If sugar intake is not the primary cause of weight gain, then what is?
The evidence repeatedly points towards the fact that excess energy consumption and the resulting positive energy balance is the cause of weight gain, not unique metabolic effects of sugar.
If sugar is not the direct cause, can it be an indirect cause of weight gain? This is certainly plausible, but again nuanced, as diet alone is not the only confounding variable when it comes to weight gain. Nonetheless, let’s discuss these valuable points.
The first hypothesis points towards the inability of fructose to stimulate insulin or leptin while it also does not suppress ghrelin (the hunger hormone). The impact of this is an impaired satiety. But this can’t possibly explain weight gain as weight gain is a result of energy intake greater than expenditure. What it does point towards though is the fact that satiety is negatively impacted upon which can influence the amount of energy consumed and the frequency of eating. This has the ability to drive total energy intake to a calorie surplus, leading to weight gain.
Another theory that states fructose intake can lead to weight gain is that it stimulates the regions in the brain associated with the regulation of food intake and rewards differently when compared to glucose. Again this is similar to the former point, it is only an indirect link to weight gain. It is a state of viewing food as a reward and thus increasing exergy intake as a result of the heightened desire to eat.
The final theory relates to food hedonics and that overconsumption of sugar is due to its addictiveness. This idea that sugar is addictive is wildly inaccurate. If sugar was addictive people would be snorting lines of sugar for at every opportunity and people would be walking around with withdrawal symptoms, begging for a fix. This is not the case.
Sugar is rapidly digested and absorbed when compared to complex carbohydrate sources. Sugar is highly palatable (tasty as f*ck) and this combination makes it extremely easy to overeat. Sugar is not a satiating food and it does not satisfy hunger to the same extent as complex carbohydrates or other satiating foods like protein sources such as chicken. Again, all this means is that energy intakes can easily be increased and weight gain is possible when diet quality is lower.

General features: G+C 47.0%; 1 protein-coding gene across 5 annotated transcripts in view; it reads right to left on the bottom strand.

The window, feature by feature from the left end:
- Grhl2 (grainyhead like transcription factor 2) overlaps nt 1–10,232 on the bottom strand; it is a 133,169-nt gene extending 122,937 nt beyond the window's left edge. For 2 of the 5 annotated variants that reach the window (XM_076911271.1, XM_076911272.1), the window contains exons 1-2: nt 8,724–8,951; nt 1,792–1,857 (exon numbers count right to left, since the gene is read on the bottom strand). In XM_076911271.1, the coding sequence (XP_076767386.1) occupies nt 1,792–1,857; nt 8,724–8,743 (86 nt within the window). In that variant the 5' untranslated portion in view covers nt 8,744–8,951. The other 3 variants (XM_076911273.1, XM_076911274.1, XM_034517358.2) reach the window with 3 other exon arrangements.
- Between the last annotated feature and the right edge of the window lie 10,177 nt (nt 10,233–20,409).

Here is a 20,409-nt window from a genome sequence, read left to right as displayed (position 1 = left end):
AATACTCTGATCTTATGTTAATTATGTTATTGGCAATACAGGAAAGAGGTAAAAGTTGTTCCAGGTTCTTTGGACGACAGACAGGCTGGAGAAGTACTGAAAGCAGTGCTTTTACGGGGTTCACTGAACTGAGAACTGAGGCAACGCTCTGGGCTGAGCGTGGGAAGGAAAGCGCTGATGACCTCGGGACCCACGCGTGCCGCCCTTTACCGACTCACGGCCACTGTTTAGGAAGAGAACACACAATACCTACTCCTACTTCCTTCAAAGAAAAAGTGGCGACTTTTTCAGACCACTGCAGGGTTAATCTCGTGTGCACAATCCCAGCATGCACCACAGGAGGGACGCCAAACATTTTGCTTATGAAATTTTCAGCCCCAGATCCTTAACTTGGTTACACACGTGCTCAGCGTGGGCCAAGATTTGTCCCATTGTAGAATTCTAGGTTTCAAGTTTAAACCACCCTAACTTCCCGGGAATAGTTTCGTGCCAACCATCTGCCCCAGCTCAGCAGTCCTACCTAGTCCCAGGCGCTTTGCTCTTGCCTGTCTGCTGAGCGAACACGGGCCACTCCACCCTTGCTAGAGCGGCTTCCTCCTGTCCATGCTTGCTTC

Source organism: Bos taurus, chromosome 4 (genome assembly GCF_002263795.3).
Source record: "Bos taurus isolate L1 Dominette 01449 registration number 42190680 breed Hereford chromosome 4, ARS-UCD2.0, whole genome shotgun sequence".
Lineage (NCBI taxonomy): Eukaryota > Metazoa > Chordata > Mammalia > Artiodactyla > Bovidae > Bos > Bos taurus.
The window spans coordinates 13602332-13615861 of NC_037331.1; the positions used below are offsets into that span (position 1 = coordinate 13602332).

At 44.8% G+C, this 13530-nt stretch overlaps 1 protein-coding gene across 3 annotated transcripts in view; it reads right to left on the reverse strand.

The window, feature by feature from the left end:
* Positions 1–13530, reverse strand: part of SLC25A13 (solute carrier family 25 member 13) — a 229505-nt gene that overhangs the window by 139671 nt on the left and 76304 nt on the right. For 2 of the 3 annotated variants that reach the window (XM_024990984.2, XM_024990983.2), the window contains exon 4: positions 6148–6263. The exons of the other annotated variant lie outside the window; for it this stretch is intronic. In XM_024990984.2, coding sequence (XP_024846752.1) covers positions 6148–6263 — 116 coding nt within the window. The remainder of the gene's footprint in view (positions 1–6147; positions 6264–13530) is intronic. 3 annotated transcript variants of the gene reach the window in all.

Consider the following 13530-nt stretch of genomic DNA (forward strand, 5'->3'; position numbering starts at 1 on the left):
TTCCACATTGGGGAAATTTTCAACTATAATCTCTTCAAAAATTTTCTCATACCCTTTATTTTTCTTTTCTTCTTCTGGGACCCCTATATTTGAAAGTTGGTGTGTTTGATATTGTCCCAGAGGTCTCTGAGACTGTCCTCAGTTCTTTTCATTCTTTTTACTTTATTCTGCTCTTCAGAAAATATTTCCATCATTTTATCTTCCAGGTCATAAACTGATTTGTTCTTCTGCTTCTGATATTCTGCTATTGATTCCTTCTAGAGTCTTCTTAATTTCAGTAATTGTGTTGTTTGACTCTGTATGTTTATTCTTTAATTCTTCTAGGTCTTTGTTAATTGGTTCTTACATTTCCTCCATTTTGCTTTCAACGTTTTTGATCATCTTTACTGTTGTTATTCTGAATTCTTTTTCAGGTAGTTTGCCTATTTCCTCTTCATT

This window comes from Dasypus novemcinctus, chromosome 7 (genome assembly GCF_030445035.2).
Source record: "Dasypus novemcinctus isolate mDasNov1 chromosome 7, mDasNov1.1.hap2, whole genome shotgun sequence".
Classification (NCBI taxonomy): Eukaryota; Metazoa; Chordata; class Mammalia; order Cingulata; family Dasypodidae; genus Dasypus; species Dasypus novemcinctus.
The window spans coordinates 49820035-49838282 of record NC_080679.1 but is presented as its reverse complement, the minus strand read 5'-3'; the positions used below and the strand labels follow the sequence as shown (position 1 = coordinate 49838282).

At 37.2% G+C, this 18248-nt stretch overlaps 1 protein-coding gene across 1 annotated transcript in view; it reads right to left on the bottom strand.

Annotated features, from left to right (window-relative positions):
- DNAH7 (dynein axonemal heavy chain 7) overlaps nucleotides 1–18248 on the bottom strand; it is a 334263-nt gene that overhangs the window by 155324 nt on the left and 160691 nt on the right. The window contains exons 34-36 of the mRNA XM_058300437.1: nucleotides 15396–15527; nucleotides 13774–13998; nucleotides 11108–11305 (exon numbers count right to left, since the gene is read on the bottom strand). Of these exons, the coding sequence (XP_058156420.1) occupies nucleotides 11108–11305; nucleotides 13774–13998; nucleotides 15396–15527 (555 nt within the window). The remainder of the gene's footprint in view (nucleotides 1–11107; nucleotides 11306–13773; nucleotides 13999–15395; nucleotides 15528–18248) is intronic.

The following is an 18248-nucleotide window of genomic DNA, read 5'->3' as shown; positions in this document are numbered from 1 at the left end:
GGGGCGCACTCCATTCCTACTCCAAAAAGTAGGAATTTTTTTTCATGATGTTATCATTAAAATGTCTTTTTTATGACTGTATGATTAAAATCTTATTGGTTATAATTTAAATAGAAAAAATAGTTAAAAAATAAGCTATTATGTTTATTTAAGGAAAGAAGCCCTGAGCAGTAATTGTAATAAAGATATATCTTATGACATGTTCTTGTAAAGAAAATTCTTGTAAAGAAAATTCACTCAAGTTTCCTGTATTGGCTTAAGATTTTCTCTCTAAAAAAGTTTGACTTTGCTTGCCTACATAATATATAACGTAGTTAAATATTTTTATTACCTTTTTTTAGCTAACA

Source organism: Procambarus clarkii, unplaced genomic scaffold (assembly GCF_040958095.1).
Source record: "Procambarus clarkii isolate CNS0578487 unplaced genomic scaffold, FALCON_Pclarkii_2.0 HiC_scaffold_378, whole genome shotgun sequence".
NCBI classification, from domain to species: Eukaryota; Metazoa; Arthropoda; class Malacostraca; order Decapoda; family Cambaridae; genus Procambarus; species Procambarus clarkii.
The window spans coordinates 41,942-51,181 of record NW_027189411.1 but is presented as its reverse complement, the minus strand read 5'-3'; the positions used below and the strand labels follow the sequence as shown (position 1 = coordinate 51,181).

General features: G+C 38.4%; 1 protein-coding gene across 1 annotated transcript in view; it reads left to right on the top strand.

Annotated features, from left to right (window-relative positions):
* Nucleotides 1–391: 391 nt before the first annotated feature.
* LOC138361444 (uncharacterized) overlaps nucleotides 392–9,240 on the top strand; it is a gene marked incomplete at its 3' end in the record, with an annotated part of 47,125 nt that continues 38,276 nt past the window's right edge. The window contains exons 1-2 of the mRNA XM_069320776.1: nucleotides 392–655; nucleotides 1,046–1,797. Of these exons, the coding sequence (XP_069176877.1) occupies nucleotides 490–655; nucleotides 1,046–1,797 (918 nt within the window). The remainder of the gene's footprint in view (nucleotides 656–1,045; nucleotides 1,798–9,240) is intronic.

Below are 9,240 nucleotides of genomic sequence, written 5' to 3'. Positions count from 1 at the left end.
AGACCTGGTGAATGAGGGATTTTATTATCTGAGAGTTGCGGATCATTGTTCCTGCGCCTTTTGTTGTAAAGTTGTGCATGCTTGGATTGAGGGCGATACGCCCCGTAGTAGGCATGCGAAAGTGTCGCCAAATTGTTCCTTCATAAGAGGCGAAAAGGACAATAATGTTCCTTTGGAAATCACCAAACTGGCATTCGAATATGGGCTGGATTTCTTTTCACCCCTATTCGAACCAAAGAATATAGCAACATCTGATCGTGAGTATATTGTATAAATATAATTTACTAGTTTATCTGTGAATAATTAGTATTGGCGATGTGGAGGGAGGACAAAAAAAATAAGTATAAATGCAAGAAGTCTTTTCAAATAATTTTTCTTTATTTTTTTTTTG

So there you have it. Sugar itself cannot be blamed for weight gain.
It needs to be explicitly clear that individual foods or lifestyle choices do not exist in isolation. Analyzing one food in isolation is not adequate for determining whether or not they are the cause of weight gain, the same goes for behaviors. It can show a relationship but not a cause. Weight gain is a result of a disruption of energy balance (EB = Ei – Eo) whereby energy intakes exceed energy expenditures creating a net positive energy balance.
Lifestyle patterns and dietary patterns are major determinants of intakes and expenditures, and individual foods should not be demonized or blamed for such a complex topic. This black and white thinking is sure fire way to disordered eating behaviors.
Chiu S, Sievenpiper JL, de Souza RJ, Cozma AI, Mirrahimi A, Carleton AJ, Ha V, Di Buono M, Jenkins AL, Leiter LA, Wolever TMS, Don-Wauchope AC, Beyene J, Kendall CWC, Jenkins DJA (2014) Effect of fructose on markers of non- alcoholic fatty liver disease (NAFLD): a systematic review and meta-analysis of controlled feeding trials. Eur J Clin Nutr 68(4):416–423.
Khan, T. and Sievenpiper, J., 2016. Controversies about sugars: results from systematic reviews and meta-analyses on obesity, cardiometabolic disease and diabetes. European Journal of Nutrition, 55(S2), pp.25-43.
Te Morenga, L., Mallard, S. and Mann, J., 2012. Dietary sugars and body weight: systematic review and meta-analyses of randomised controlled trials and cohort studies. BMJ, 346(jan15 3), pp.e7492-e7492.
Sievenpiper JL, Chiavaroli L, de Souza RJ, Mirrahimi A, Cozma AI, Ha V, Wang DD, Yu ME, Carleton AJ, Beyene J, Di Buono M, Jenkins AL, Leiter LA, Wolever TMS, Kendall CWC, Jen- kins DJA (2012) ‘Catalytic’ doses of fructose may benefit gly- caemic control without harming cardiometabolic risk factors: a small meta-analysis of randomised controlled feeding trials. Br J Nutr 108(3):418–423.